Is it valuable? Well my guess is that if the copy illustrated nearby was auctioned today it would sell for at least $1,000 and possibly for a few $1,000. The buyer would take a chance. If hundreds more turn up - he'd have overpaid. If no others surface the stamp is worth possibly five or ten times that.
Australia is one country where prices for watermark errors have risen phenomenally in recent years. Most other countries do not share this passion - or high prices.
My colleague Simon Dunkerley tells me the highest price at auction for an inverted watermark Australian stamp is the $39,100 that Status got for the KGV 1d Red single line perforation at auction on July 21, 2004.
The next highest price was the 3d blue Die 2 Small Multiple watermark mint that was invoiced at just over $32,000 in the Prestige Philately Rarity auction in April this year.
Sold for over $32,000
Now both these stamps are quite common with normal watermarks. The INVERT is where these huge figures are coming from. This is what I base my figure of a few $1,000 upon. Such a stamp might be in any reader's duplicates.
Check dealer stocks
A dealer friend in Sydney, NRG Philatelics laughed when I told him of this new discovery. He has just sent in his "Stamp News" ad for next month and had an estate hoard of 1,000s of this "C of A" 2d KGV head for sale, and his asking price was well under $100. I bet he gets a fast buyer for THAT!
Of course as pointed out it is possible you may find this error on a 1964 5/- Navigator. Or on a £2 Roo, or a £2 Arms. Or a very common 1d or 2d KGVI definitive.
There is no way of knowing when - if ever, the error was corrected. However the 2d Red KGV is an issue that DEFINITELY has the error - we do know that.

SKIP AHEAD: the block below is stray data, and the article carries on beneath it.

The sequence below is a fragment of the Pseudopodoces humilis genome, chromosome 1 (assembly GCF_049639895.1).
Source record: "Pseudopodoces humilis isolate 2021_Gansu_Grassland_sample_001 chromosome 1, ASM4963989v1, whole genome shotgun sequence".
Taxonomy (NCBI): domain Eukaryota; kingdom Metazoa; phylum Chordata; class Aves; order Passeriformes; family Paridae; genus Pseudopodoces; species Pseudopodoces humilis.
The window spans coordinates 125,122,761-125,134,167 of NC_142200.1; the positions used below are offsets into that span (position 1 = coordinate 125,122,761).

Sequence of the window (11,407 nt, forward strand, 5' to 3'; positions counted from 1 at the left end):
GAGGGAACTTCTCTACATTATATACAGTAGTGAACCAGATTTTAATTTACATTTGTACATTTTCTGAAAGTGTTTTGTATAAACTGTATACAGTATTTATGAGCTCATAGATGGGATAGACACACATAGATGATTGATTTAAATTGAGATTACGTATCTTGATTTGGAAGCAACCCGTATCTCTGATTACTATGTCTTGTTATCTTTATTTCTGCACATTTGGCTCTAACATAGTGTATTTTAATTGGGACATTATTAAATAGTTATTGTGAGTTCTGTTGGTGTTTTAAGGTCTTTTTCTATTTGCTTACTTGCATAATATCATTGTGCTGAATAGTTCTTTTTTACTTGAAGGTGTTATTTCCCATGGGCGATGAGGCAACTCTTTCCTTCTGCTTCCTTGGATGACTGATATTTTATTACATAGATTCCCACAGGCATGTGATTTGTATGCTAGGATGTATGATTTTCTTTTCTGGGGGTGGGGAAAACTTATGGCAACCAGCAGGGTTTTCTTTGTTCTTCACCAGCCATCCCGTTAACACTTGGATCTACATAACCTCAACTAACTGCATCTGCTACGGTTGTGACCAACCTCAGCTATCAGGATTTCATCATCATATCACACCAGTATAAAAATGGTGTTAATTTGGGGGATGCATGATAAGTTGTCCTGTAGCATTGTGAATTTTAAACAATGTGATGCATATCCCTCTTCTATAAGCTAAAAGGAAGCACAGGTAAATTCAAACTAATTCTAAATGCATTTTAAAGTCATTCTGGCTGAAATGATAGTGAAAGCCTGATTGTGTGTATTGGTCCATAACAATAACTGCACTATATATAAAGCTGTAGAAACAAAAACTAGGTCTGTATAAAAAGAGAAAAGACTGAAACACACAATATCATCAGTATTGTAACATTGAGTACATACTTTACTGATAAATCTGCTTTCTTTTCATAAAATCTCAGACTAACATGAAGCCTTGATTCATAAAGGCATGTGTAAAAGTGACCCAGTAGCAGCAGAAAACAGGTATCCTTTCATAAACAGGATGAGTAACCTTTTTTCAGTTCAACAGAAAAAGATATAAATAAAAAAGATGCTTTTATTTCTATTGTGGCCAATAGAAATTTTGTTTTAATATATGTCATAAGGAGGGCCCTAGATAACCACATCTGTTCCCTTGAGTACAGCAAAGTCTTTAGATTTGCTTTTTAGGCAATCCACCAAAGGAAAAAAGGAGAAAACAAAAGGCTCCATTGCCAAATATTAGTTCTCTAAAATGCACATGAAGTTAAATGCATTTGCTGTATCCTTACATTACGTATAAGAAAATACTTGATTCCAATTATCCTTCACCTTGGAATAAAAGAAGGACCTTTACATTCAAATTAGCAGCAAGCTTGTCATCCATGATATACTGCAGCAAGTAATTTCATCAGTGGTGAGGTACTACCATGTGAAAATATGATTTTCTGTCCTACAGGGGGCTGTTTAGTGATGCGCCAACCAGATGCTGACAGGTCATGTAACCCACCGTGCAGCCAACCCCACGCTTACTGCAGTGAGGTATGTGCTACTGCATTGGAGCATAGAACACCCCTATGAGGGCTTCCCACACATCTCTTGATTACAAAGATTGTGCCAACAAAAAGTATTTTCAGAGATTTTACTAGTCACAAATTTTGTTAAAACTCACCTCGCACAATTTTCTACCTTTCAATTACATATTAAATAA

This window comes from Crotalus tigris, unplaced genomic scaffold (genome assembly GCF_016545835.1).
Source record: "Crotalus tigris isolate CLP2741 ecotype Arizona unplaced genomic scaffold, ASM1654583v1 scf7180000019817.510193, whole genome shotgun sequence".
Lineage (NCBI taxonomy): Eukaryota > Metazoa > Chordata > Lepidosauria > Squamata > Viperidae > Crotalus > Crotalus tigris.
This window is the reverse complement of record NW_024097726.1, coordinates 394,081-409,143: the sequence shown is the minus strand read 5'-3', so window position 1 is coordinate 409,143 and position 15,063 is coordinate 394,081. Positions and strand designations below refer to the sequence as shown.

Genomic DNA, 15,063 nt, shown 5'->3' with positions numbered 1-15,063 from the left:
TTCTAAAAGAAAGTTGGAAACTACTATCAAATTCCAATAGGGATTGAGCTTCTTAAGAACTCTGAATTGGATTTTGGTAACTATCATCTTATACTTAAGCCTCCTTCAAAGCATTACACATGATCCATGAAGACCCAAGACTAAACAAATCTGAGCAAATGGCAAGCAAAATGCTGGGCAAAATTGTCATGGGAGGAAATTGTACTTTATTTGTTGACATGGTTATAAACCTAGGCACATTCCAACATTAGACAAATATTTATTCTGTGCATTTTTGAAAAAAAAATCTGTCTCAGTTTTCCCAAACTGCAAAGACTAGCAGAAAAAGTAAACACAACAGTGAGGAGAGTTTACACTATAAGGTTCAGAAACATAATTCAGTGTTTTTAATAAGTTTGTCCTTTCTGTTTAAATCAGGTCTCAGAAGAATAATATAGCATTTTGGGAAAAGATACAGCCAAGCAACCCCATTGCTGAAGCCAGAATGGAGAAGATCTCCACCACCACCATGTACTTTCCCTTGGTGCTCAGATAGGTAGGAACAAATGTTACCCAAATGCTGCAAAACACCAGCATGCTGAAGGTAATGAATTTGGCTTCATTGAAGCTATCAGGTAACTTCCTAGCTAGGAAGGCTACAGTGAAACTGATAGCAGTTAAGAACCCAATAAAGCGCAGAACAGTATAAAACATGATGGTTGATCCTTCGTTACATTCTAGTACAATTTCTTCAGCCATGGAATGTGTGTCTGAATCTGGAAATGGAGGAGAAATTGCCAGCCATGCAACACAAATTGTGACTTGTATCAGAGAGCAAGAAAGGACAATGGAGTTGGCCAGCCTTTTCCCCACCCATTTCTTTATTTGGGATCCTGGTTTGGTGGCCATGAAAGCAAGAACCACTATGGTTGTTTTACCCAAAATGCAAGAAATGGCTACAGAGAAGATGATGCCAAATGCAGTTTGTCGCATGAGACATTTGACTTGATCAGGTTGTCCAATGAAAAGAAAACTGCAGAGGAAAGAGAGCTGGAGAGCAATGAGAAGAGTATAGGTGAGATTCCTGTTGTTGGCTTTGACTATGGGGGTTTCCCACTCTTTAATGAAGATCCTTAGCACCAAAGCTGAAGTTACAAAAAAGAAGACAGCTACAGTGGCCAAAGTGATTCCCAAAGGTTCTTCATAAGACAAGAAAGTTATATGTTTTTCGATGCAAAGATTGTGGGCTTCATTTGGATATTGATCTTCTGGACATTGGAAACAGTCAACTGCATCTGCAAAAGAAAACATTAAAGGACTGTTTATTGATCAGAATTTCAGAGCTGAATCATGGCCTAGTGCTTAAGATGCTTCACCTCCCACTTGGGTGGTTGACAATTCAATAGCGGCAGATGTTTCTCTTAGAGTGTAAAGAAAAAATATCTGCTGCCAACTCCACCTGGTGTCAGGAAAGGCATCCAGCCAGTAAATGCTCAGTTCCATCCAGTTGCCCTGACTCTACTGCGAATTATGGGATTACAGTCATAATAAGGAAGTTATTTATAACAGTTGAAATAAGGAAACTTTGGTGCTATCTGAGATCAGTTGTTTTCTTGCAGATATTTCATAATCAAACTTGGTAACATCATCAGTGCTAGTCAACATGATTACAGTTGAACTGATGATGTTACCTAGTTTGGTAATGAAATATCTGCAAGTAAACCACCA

Kellow surmises it would likely have been corrected, and points to the dandy bit errors in British Commonwealth issues in a similar time era. Certainly otherwise common stamps from the Bahamas and Seychelles are in Gibbons for figures around £1,000 with similar errors. These errors were quickly corrected.
So the hunt is on .... a perfect way to spend a few days over Christmas perhaps? Please remember my bottle of bubbly when you find one!
The challenge will be to find it where the error falls nearly in the centre of the stamp as it did in the one example seen so far. Partial "C" on outer edges will be far harder to verify with any confidence.
And of course care must be taken to ensure you have for CERTAIN identified this error, as poorly impressed watermarks will not be always be easy to read.
One of those cheap $2 black watermark trays, (or indeed any small black tray) and a can of lighter fluid or watermark fluid is all anyone needs to start looking. And LOTS of patience!
There is no doubt this variety will be listed and priced in the next ACSC "KGV" volume - along with any others that may turn up and be verified. And I have no doubt it will also be listed and priced in Stanley Gibbons and other main catalogues.
The "C of A" paper was not only used for Australian stamps. It was used for the Papua Lakatois of 1932. The same watermarked paper was also used for stamps of the Dutch East Indies - a little known fact.